Tag Archives: JUG

Rod Johnson/Spring at the Central Ohio Java User Group on January 24

Our friends in Columbus, OH will host Rod Johnson on Thursday, January 24, from 6-8 pm. Rod is the creator of Spring and a hero to many in the J2EE community for giving them an alternative to EJBs.  Rod will discuss new features in Spring 2.5.  If you're ANYWHERE near Columbus, I think it's worth stopping by.  I'm disappointed that I won't be able to make it!  I would definitely venture deep into Buckeye territory for that talk.

Ann Arbor Java User Group meeting tonight: format change

Time, Location, and FOOD has changed (and added to program)

The original plan was to start the meeting around 7:00 and have pizza and then Rags Srinivas (Java evangelist from Sun) would start talking about JavaFX Script and plans for the new consumer friendly JRE.   Both topics are of great interest to me, so I have been looking forward to this JUG meeting.

Ah, but then some MORE changes were made. 

  • Instead of PIZZA, there will be a PASTA BAR.  So come earlier, around 6:30 instead of 7 (presentation will start around 7:15).
  • The location changed to ML101, and the room will be open by around 6:15.
  • AFTER the presentation, Rags will hang around for Q&A "Ask the Java Evangelist" session.

Please spread the word.  I hope that this is a great meeting and well attended in spite of the late notice.  I'm looking forward to it. 

See you there!

Eclipse for SWT Development

Review/notes from May 1 meeting

On Tuesday, May 1, Carlus Henry from the Grand Rapids Java User Group, presented "Eclipse for SWT Development" at the Ann Arbor Java User Group.  He declared himself an Eclipse Enthusiast.  He drew a distinction between an evangelist and an enthusiast and declared that evangelists get paid for their admiration and enthusiasm!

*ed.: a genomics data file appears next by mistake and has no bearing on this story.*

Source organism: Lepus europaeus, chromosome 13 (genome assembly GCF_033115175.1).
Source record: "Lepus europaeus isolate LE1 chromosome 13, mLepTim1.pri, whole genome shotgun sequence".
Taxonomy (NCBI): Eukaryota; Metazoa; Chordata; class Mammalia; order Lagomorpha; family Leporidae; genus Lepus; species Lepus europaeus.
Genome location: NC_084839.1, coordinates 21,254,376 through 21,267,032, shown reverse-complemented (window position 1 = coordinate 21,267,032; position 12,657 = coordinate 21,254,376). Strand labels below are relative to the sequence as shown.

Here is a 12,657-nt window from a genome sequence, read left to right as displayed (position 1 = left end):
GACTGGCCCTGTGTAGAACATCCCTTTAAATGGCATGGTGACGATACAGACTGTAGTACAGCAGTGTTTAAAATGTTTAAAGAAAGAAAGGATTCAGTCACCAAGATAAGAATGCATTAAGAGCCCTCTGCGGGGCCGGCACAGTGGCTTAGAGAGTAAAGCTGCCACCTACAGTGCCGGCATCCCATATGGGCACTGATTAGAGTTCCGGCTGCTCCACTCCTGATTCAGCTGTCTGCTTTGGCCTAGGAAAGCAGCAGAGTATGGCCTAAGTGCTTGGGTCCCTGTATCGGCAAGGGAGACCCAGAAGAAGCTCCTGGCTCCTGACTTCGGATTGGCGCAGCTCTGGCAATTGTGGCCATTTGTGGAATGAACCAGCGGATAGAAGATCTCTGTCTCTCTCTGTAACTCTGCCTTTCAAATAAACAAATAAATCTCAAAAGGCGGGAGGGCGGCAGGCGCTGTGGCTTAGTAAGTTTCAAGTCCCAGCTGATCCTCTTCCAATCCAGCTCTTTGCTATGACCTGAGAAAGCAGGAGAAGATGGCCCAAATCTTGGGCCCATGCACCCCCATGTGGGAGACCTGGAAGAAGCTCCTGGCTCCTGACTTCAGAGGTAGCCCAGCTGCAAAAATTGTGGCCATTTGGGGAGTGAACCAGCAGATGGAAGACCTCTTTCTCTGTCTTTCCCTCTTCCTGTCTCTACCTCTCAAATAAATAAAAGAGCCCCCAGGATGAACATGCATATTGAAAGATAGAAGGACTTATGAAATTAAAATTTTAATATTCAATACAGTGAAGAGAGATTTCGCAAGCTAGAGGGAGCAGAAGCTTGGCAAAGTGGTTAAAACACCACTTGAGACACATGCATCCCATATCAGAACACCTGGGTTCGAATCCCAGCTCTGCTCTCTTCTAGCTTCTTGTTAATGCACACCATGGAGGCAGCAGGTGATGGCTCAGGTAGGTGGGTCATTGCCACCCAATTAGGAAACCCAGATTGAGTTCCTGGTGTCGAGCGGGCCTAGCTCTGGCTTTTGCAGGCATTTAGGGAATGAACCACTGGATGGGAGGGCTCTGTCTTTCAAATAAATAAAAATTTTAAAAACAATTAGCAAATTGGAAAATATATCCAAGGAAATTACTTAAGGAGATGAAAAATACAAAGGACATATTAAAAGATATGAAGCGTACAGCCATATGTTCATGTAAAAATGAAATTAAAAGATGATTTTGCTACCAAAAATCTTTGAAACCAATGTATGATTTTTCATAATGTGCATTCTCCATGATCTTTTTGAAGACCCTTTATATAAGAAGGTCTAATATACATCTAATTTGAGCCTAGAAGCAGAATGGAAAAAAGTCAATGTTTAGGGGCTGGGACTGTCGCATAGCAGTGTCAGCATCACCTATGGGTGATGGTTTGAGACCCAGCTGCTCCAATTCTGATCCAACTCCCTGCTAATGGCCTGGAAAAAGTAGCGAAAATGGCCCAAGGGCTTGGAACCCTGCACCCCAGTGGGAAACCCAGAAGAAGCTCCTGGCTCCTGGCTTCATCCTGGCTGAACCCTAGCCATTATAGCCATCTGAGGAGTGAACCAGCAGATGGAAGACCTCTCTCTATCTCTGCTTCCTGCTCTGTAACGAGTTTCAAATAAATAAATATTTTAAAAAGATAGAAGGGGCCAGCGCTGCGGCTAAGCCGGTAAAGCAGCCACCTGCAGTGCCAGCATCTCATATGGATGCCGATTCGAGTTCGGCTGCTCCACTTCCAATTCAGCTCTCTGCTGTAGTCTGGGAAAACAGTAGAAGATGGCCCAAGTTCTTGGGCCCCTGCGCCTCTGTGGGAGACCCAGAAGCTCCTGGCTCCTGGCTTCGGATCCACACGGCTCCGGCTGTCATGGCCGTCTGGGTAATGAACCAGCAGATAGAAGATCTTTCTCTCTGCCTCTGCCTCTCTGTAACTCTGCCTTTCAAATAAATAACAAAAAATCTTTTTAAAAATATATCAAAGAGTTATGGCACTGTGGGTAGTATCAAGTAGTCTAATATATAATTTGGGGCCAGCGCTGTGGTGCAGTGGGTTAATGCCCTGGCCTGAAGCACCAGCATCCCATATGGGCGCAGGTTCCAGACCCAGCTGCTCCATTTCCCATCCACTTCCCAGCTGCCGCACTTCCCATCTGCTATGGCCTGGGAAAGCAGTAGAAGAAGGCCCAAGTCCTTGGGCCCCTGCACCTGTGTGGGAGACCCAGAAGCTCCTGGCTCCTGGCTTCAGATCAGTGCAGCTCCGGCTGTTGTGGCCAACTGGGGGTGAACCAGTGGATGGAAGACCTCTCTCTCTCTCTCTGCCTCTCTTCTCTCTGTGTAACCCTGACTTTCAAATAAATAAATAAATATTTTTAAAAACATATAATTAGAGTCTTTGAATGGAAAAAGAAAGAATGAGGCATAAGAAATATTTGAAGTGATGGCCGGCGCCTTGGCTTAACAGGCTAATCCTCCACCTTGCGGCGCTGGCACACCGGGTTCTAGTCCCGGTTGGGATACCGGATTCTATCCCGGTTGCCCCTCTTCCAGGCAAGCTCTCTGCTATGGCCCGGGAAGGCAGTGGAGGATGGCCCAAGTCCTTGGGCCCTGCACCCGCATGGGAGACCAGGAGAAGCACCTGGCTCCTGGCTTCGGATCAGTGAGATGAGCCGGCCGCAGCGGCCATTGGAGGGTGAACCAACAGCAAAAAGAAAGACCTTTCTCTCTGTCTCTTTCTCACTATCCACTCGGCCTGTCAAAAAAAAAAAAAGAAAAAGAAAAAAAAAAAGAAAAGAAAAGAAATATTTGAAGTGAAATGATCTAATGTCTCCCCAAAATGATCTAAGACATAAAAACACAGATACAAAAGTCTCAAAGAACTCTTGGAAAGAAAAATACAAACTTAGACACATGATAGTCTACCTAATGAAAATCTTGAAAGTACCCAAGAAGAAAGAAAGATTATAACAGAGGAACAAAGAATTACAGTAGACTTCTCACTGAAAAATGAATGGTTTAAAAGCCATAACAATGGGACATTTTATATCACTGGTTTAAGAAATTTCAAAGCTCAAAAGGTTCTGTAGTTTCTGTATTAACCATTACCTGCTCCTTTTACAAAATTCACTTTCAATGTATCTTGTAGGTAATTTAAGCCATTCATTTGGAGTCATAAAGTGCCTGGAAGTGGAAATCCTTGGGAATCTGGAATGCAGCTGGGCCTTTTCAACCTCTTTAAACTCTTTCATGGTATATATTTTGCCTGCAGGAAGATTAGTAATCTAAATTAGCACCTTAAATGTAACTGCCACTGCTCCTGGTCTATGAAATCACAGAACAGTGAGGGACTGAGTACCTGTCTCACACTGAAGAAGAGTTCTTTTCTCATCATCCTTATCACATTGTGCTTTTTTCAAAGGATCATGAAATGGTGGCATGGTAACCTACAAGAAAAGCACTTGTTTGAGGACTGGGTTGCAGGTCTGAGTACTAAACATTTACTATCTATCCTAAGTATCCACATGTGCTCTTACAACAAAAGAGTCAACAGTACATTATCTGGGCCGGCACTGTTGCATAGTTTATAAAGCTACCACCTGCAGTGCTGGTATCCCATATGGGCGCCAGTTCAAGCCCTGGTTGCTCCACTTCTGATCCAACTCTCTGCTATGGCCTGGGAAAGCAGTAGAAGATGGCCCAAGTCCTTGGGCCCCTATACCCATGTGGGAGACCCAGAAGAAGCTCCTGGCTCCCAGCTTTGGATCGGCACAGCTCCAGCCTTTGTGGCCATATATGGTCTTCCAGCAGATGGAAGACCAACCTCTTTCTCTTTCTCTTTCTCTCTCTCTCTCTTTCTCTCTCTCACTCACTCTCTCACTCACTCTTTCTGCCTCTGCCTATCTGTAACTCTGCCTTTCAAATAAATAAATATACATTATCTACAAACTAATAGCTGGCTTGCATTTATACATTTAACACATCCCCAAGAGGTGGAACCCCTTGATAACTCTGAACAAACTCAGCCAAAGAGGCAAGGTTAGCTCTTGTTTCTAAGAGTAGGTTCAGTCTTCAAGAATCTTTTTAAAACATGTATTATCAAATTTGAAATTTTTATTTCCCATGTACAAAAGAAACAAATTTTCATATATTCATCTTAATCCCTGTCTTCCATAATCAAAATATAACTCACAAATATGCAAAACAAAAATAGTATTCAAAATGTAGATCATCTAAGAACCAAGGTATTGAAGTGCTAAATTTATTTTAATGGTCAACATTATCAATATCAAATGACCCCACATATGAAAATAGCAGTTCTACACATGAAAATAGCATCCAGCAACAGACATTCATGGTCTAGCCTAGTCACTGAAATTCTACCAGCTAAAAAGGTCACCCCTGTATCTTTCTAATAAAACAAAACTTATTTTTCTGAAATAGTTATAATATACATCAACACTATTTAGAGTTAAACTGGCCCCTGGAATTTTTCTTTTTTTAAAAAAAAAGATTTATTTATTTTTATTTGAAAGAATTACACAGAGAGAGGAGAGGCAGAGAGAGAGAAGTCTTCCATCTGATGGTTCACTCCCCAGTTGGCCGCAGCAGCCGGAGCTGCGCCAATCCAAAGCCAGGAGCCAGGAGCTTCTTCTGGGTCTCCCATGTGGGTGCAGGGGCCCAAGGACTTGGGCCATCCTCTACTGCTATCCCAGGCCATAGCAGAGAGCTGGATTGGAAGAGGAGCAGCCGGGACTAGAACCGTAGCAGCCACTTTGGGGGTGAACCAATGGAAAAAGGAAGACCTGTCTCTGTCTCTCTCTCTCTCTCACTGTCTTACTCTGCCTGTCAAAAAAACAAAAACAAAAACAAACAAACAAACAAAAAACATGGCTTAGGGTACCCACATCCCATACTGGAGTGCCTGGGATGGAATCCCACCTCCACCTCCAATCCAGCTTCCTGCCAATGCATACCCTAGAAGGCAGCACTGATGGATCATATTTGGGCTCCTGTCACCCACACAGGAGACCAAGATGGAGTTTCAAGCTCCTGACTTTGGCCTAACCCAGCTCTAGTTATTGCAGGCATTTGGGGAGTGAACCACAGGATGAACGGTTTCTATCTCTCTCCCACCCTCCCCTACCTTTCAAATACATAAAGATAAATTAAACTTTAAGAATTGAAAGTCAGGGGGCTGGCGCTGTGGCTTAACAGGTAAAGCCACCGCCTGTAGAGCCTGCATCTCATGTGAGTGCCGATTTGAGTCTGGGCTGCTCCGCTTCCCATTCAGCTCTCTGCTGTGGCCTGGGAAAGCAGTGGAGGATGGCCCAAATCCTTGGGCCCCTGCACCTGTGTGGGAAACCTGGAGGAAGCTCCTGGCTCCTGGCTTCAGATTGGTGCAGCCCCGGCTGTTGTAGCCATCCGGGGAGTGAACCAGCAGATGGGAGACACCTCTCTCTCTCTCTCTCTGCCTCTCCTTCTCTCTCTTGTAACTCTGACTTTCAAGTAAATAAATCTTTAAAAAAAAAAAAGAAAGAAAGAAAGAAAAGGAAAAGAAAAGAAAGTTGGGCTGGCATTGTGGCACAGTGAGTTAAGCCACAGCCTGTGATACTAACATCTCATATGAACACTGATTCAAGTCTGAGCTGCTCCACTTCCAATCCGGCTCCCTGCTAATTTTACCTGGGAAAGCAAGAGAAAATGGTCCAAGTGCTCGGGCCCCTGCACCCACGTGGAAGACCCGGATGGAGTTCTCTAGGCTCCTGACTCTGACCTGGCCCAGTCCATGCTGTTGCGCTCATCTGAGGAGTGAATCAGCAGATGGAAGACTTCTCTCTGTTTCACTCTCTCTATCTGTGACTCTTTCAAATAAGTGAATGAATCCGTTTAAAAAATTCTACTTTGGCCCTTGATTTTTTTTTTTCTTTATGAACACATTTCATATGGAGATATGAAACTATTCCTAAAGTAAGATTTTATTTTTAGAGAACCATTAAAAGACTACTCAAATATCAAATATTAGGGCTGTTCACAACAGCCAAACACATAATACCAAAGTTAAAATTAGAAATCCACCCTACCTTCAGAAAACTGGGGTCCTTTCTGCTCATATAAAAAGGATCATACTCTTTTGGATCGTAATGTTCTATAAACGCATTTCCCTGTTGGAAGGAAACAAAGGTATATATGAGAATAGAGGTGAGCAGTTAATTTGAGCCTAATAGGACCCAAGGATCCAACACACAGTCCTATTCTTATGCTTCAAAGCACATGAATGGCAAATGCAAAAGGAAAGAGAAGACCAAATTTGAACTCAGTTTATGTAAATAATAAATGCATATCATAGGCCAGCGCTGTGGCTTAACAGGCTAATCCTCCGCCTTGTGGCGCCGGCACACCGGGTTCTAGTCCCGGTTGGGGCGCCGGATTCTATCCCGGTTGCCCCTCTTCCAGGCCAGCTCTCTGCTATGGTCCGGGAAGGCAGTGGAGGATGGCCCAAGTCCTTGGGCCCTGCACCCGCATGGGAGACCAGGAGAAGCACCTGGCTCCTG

In any case, he was definitely enthusiastic about both SWT (Standard Widget Toolkit) and Eclipse.  Since I use Eclipse, but all of my GUI building has been in Swing, so I was really interested to hear more about SWT.

SWT is pretty famous for its ability to maintain the native look and feel, and performance, by harnessing the JNI (Java Native Interface).  I recently met Josh Marinacci, of the Swing team, and I've seen what really cool things can be developed with Swing, so I definitely think that Sun is not sitting on their hands in this regard.  Over at SwingLabs, there's some very cool stuff to look at, including the Nimbus Look and Feel. 

SWT is used for Eclipse plugins and RCP (Rich Client Platform, for which SWT is the widget toolkit).  Eclipse itself is written using RCP.  One disadvantage of SWT over Eclipse is in terms of Resource Management.  Native calls mean that managing resources become the programmer's responsibility, specifically.  The parent-child relationship (tree structure of widgets) does make this easy, but you have to know to manage it.

From Carlus' demo, I didn't feel that the layout was any less cumbersome in SWT than in Swing, just different, and so an additional learning curve is required on top of Swing layout management, if you already understand that.

I didn't leave the meeting hot to try SWT any time soon.  Honestly, with what I've seen Josh and SwingLabs doing, I'm really pleased with the new things that you can accomplish in Swing, and I'm looking forward to seeing the screencast from his "just 1 line of new code" at JavaOne this week.

It took me a while to get this review out, and in the meantime, IBM pulled its support for the Visual Editor in Eclipse (GUI builder for SWT applications).  I'm left wondering what that means, especially considering Matisse is such a full featured editor for Swing development (see *** Wall (of the Java Posse)'s article on using Matisse)

I really enjoy meeting Carlus.  He's an excellent speaker and I look forward to hearing him speak again sometime soon.  He's also heavily involved in the software community in Grand Rapids and he and I have promised to share resources to do what we can to promote software development, share JUG speakers, etc. in Michigan.  And I sure hope that Carlus sends an abstract for CodeMash 2008!



SWT Visual Editor: Dead?

Swing Labs

NetBeans 5.5

NetBeans Milestones downloads

Will it be SWT or Google Analytics on Tuesday? Or Both?

Tuesday, May 1 Ann Arbor Technical Meetings